Both Assistant Secretary Donfried and Senior Advisor Reeker evaded the Chairman’s questions on U.S. assistance to help the people of Artsakh and Armenia following the 2020 war and Azerbaijan’s ongoing attacks, with Reeker citing a paltry $2 million in U.S. demining assistance. “You come to a hearing in which you can’t even tell me, with any degree of specificity, what humanitarian assistance we are providing. So, it’s totally, totally unacceptable, and you can tell the Secretary I will be looking for ways to express my dissatisfaction,” stated Chairman Menendez.

Senior Foreign Relations Committee member Ed Markey (D-MA) noted that this September, he and several colleagues had sent a letter to Secretary of State Antony Blinken and Secretary of Defense Lloyd Austen asking them to prevent any security assistance from going to Azerbaijan until Armenia and Azerbaijan reach a permanent lasting resolution to ensure peace and stability in Nagorno Karabakh. He noted that they had not yet received any answers to several questions they had posed in the letter and proceeded to ask them the witnesses directly about US aid to Azerbaijan and the lack of U.S. assistance to Artsakh.
Senator Chris Van Hollen (D-MD) asked if the State Department had issued an assessment on Azerbaijan’s unilateral attack on Armenia in September. Assistant Secretary Donfried replied that, “all of these things are complicated, and our focus has been, how do we move these two countries to a peace agreement after thirty years of conflict.” Sen. Van Hollen pressed again, asking whether the State Department felt that Azerbaijan’s attack was in response to Armenian aggression. Assistant Secretary Donfried, again evading the question regarding Azerbaijan’s unilateral attack, stated, “at that time, when we spoke to both parties [Armenia and Azerbaijan] our focus was on stopping the violence. I do think we played an important role in that violence being stopped.” Sen. Van Hollen responded, “with all due respect, that did not answer my question” and stated he would follow up later.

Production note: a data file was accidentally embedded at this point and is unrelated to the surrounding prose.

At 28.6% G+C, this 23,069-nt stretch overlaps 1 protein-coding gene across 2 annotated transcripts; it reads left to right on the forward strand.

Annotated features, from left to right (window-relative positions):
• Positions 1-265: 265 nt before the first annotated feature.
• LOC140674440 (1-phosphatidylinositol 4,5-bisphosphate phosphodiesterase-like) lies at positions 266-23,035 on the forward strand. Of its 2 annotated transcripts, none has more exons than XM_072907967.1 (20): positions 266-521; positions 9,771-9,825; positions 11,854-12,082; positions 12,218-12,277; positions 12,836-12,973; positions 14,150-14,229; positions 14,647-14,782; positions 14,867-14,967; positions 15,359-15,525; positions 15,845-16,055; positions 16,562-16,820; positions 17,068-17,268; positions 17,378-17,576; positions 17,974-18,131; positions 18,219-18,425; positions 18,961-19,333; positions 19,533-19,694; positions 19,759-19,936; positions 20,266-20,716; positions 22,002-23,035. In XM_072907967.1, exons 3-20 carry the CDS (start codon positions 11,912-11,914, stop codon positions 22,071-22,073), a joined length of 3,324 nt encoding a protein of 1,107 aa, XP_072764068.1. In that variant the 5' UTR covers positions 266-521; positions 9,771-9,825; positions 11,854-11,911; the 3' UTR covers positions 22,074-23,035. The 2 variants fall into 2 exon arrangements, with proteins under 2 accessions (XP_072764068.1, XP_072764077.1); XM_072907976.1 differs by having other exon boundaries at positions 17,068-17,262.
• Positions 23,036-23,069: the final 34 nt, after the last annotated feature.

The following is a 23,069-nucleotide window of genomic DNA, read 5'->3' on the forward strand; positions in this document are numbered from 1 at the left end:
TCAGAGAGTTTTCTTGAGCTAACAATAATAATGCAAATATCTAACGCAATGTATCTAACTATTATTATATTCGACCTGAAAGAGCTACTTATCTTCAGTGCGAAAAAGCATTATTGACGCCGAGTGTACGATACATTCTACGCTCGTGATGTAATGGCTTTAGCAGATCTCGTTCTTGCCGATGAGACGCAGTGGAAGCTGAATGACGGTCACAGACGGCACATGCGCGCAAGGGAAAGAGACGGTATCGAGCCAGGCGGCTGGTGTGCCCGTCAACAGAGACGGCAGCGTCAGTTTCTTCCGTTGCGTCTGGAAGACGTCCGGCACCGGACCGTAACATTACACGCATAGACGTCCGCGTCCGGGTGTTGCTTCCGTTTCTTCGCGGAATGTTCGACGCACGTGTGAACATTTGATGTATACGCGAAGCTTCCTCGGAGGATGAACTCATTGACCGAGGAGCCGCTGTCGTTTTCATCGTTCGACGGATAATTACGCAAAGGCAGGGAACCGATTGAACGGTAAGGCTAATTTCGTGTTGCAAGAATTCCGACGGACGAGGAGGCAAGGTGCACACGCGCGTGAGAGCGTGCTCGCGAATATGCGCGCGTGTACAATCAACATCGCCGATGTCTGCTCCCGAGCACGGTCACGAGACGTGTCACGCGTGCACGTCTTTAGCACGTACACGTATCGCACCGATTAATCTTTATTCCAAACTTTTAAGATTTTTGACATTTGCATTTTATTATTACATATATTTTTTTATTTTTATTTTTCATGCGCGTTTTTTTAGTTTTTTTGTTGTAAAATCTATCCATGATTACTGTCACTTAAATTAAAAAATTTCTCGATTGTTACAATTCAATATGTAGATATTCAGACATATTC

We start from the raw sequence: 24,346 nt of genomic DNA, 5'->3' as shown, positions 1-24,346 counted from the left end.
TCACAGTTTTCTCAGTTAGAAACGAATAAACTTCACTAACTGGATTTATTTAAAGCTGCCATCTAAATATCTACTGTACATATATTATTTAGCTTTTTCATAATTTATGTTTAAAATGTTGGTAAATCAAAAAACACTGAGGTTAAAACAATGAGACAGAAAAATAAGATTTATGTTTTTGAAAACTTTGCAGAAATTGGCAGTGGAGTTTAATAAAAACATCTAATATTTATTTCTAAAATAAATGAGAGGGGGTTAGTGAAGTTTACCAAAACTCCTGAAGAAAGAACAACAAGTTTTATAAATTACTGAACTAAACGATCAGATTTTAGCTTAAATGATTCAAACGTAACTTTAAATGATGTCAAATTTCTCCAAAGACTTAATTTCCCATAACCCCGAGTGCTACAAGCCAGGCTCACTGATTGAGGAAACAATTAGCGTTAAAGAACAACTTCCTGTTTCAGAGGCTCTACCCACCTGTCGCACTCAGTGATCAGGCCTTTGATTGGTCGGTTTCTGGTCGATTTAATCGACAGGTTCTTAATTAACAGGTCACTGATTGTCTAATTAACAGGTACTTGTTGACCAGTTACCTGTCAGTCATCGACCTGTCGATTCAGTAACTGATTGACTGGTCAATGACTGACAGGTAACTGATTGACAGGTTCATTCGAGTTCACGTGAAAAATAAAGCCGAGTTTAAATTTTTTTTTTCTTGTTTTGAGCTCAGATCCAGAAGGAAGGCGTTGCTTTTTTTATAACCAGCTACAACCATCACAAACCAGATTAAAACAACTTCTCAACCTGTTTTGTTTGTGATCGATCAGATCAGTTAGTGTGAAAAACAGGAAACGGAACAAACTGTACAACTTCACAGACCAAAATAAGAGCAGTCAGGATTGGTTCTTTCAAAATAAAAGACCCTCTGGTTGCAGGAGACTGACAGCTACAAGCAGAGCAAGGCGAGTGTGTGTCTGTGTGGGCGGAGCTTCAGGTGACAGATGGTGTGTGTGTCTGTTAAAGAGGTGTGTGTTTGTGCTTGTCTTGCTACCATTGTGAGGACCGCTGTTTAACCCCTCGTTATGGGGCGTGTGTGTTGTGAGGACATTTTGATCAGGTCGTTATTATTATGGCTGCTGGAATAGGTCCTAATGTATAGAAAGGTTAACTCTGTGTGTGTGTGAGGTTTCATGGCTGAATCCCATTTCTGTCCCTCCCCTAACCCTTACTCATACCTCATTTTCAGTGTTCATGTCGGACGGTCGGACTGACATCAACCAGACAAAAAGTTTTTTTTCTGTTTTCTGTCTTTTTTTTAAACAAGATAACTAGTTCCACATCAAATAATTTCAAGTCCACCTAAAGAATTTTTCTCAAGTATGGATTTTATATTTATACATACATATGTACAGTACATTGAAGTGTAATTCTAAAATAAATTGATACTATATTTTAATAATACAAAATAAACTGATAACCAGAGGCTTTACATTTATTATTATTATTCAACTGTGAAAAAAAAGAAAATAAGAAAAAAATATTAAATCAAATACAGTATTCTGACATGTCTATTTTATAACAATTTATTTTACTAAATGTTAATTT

Senator Cory Booker (D-NJ) focused on the impact of the Ukraine conflict and on Russia’s role as peacekeepers in Nagorno Karabakh and, politically more broadly in the region. Sen. Ben Cardin (D-MD) asked whether the Organization for Security and Cooperation in Europe (OSCE) Minsk group mediation efforts on Nagorno Karabakh still had relevance. Others asking broader questions regarding Ukraine, Georgia, and the situation in the Caucasus region included Senators Jeanne Shaheen (D-NH), Tim Kaine (D-VA), and Chris Murphy (D-CT).
The ANCA live-streamed the hearing in full, video of which is available here:

Earlier this week, the ANCA submitted testimony to the Senate Foreign Relations Committee, which Senator Menendez announced would be included as part of the record of the hearing. ANCA Government Affairs Director Tereza Yerimyan stated that “the oil-rich Aliyev regime must be held accountable, through the immediate cessation of U.S. military aid and the investigation of its invasions, atrocities, and war crimes. These actions must be matched with a robust aid package to meet pressing humanitarian and developmental needs in Artsakh. In terms of U.S.-Armenia bilateral ties, we seek a paradigm shift in relations that prioritizes the security and viability of Armenia and Artsakh in the face of existential regional threats.”

Yerimyan’s testimony addressed a range of ANCA policy priorities including:

— Full enforcement of Section 907 restrictions on U.S. aid to Azerbaijan.
— No less than $50 million in direct U.S. humanitarian aid to Artsakh.
— Official inquiries into arms export violations related to Turkish drones.
— Strict scrutiny of ambassadorial nominations to Armenia and Azerbaijan.
— U.S. pressure on Turkey to stop obstructing justice for the Armenian Genocide.
— Investigation into Azerbaijani war crimes, including its use of prohibited munitions, recruitment of foreign mercenaries, cultural and religious desecration, and the illegal detention, abuse, and murder of Armenian prisoners of war.

For Immediate Release
Media Contact: Elizabeth S. Chouldjian
Email / Tel: (202) 775-1918
Armenian National Committee of America
1711 N Street NW Washington, DC 20036 | | @anca_dc